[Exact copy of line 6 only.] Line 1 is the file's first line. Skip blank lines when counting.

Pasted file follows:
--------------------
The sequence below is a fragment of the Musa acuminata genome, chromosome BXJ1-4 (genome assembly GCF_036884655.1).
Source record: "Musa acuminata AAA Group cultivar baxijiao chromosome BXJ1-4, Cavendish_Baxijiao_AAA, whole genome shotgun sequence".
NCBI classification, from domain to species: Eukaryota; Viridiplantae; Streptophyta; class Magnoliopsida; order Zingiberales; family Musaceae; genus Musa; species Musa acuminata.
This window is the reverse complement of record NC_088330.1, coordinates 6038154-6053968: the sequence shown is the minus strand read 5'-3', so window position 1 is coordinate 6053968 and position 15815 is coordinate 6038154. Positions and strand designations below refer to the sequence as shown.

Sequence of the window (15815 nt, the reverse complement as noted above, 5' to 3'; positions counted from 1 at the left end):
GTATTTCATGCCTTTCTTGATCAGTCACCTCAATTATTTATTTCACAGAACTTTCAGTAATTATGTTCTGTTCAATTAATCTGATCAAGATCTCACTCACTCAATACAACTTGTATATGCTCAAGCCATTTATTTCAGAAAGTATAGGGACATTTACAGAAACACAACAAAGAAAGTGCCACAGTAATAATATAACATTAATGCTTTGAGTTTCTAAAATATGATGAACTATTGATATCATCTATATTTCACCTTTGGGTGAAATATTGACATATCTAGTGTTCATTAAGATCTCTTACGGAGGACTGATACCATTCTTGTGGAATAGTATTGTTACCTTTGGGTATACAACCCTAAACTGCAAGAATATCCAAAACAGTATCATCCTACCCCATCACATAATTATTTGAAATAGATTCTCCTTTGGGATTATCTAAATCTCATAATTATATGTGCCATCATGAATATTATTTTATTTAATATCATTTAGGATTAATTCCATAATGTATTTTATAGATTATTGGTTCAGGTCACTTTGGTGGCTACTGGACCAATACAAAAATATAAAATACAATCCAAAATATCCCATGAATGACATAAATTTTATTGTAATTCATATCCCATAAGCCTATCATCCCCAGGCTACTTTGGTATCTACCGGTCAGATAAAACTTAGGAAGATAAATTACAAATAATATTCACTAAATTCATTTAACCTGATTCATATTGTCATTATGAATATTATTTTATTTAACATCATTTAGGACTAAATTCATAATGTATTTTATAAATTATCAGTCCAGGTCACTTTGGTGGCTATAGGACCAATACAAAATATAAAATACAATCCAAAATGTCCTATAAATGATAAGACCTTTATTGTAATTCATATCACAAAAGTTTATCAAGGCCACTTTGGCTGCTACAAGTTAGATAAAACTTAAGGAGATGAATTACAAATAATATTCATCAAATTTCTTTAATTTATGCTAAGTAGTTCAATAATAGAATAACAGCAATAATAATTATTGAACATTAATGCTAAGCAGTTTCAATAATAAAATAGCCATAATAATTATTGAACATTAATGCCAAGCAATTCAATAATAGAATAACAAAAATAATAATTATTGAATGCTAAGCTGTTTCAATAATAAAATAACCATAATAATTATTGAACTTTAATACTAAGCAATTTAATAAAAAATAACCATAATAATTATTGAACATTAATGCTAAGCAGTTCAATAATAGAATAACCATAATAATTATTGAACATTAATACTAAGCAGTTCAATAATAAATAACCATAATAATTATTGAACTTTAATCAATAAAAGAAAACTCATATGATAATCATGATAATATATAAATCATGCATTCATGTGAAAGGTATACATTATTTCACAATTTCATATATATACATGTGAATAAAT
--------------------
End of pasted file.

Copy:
GTATTTCATGCCTTTCTTGATCAGTCACCTCAATTATTTATTTCACAGAACTTTCAGTAATTATGTTCTGTTCAATTAATCTGATCAAGATCTCACTCACTCAATACAACTTGTATATGCTCAAGCCATTTATTTCAGAAAGTATAGGGACATTTACAGAAACACAACAAAGAAAGTGCCACAGTAATAATATAACATTAATGCTTTGAGTTTCTAAAATATGATGAACTATTGATATCATCTATATTTCACCTTTGGGTGAAATATTGACATATCTAGTGTTCATTAAGATCTCTTACGGAGGACTGATACCATTCTTGTGGAATAGTATTGTTACCTTTGGGTATACAACCCTAAACTGCAAGAATATCCAAAACAGTATCATCCTACCCCATCACATAATTATTTGAAATAGATTCTCCTTTGGGATTATCTAAATCTCATAATTATATGTGCCATCATGAATATTATTTTATTTAATATCATTTAGGATTAATTCCATAATGTATTTTATAGATTATTGGTTCAGGTCACTTTGGTGGCTACTGGACCAATACAAAAATATAAAATACAATCCAAAATATCCCATGAATGACATAAATTTTATTGTAATTCATATCCCATAAGCCTATCATCCCCAGGCTACTTTGGTATCTACCGGTCAGATAAAACTTAGGAAGATAAATTACAAATAATATTCACTAAATTCATTTAACCTGATTCATATTGTCATTATGAATATTATTTTATTTAACATCATTTAGGACTAAATTCATAATGTATTTTATAAATTATCAGTCCAGGTCACTTTGGTGGCTATAGGACCAATACAAAATATAAAATACAATCCAAAATGTCCTATAAATGATAAGACCTTTATTGTAATTCATATCACAAAAGTTTATCAAGGCCACTTTGGCTGCTACAAGTTAGATAAAACTTAAGGAGATGAATTACAAATAATATTCATCAAATTTCTTTAATTTATGCTAAGTAGTTCAATAATAGAATAACAGCAATAATAATTATTGAACATTAATGCTAAGCAGTTTCAATAATAAAATAGCCATAATAATTATTGAACATTAATGCCAAGCAATTCAATAATAGAATAACAAAAATAATAATTATTGAATGCTAAGCTGTTTCAATAATAAAATAACCATAATAATTATTGAACTTTAATACTAAGCAATTTAATAAAAAATAACCATAATAATTATTGAACATTAATGCTAAGCAGTTCAATAATAGAATAACCATAATAATTATTGAACATTAATACTAAGCAGTTCAATAATAAATAACCATAATAATTATTGAACTTTAATCAATAAAAGAAAACTCATATGATAATCATGATAATATATAAATCATGCATTCATGTGAAAGGTATACATTATTTCACAATTTCATATATATACATGTGAATAAAT